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California Cities Play an Important Role in an Accurate 2020 Census Count

February 5, 2020
California is one of the most diverse and populated states in the nation and the upcoming 2020 Census count is critical to the future of our cities and the services they provide. 
 
League Executive Director Carolyn Coleman joined Secretary of State Alex Padilla, Assembly Member Marc Berman, and California Complete Count Director Ditas Katague for a wide-ranging conversation about the significance of the 2020 Census, and the importance of an accurate count at a Public Policy Institute of California Countdown to Census 2020 event on Feb. 3.
 
Every 10 years, as mandated by the U.S. Constitution, the federal government undertakes a census of the population to determine the allocation of seats held by each state in the U.S. House of Representatives. The next federal census will begin on April 1, 2020.
 
In addition to determining federal representation, the census is used to distribute federal funding to states and local governments. In California, dozens of vital federal programs that benefit our residents use census data and population counts as part of their funding formulas. These programs include the Community Development Block Grant Program, as well as key funding for roads, school programs and lunches, children’s health insurance, Head Start and foster care. Each year, California can receive as much as $77 billion in census-related funding, which is more than 80 percent of the total federal funds the state received.
 
To ensure that Californians receive their fair share of federal resources and congressional representation, cities throughout the state are collaborating with their local Complete Count Offices, as well as the statewide California Census Office, to encourage the full participation of all Californians in the Census 2020 count. California is home to some of the most hard-to-count communities in the country, and an inaccurate population count could result in a loss of the state’s share of federal funding and, for the first time in California’s history, a congressional seat.

Cities are encouraged to do what they can to ensure that everyone gets counted, which could include installing online response kiosk(s) in a publicly-accessible city building such as city hall or library, amplifying messages about the upcoming census using their city’s social media platforms, and holding public events to promote civic engagement and participation in the 2020 Census. Cities should contact their census officials for additional ways to support the census effort.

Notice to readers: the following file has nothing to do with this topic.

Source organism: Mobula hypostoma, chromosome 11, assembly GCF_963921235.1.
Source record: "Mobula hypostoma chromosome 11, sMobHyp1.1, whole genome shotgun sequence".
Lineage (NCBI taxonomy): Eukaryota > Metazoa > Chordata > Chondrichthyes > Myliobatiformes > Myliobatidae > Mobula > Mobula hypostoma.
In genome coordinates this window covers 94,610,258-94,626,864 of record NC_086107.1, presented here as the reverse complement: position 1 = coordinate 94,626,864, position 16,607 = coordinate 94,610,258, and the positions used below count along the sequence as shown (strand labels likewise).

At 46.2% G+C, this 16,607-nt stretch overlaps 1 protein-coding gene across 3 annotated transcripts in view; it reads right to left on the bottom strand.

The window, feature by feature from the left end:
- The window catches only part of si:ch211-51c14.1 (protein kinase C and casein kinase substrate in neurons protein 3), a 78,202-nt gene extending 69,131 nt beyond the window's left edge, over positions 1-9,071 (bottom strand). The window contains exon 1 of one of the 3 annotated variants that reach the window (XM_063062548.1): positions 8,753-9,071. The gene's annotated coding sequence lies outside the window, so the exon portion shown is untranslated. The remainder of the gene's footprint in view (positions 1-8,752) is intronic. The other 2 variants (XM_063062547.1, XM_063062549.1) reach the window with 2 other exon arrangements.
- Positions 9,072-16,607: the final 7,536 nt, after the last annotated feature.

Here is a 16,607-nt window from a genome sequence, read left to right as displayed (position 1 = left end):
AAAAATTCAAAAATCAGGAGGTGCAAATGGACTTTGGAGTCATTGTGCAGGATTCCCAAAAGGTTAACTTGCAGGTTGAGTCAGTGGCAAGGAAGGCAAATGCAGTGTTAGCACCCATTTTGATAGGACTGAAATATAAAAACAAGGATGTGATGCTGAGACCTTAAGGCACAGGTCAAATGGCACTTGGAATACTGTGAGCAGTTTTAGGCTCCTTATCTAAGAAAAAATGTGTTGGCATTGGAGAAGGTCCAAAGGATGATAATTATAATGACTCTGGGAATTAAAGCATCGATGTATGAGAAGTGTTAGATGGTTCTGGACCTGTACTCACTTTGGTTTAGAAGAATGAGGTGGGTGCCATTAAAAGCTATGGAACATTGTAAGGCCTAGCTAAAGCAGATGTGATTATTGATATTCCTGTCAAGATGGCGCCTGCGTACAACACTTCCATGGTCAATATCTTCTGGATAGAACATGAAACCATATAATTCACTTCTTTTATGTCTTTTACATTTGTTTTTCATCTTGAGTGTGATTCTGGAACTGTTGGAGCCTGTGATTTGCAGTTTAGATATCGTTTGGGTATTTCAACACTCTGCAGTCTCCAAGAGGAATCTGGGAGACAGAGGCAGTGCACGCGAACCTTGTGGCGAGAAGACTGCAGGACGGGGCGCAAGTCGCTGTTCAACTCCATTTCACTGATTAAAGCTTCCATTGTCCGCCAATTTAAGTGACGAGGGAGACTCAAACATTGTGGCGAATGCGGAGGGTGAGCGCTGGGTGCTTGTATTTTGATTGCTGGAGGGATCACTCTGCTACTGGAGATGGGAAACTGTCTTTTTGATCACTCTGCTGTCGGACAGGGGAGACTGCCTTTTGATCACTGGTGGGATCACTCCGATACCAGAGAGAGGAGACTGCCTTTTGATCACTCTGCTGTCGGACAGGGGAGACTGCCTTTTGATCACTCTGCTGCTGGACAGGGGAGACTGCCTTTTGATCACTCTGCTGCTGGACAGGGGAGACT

During the PPIC panel, Coleman discussed how cities play a crucial role in the 2020 Census count. Cities can only provide vital essential services to maintain the livelihood of their communities if they receive the resources to fund those services. Coleman said, “Money is doled out based on population and certainly is something that is very important for cities. We, as a state, have to really come together and put a lot of bright minds at the table to make sure we have built an infrastructure to help prep for Census day.”
 
Roughly 25 states have formed statewide Complete Count Committees, but California has truly prioritized ensuring a complete count of its residents. In the past two years, California has invested more than $187 million in census preparation to ensure a complete and accurate count. In 2018, Coleman was appointed to the California Complete Count Committee, where she emphasizes the key role that cities play in helping the state prepare to overcome the challenges of reaching hard-to-count areas.
 
How Your City Can Prepare
For more information on what cities can do to support outreach and make sure their communities are counted accurately, visit the League’s 2020 Census resource page, explore the California Census Office website, and read about additional resources available from the National League of Cities including “Five Ways to Prepare Your City for Next Year’s Census.”
 
Important dates
  • March 12-20: Invitations mailed to complete the 2020 Census questionnaire online.
  • March 16-24: Reminder letters will be mailed.
  • March 26-April 3: Reminder postcards will be mailed.
  • April 8-16: Another reminder and hard copy questionnaire will be mailed.
  • April 20-27: Final postcard reminders will be mailed before an in-person follow up.
 
The video for the PPIC event can be viewed online.


 
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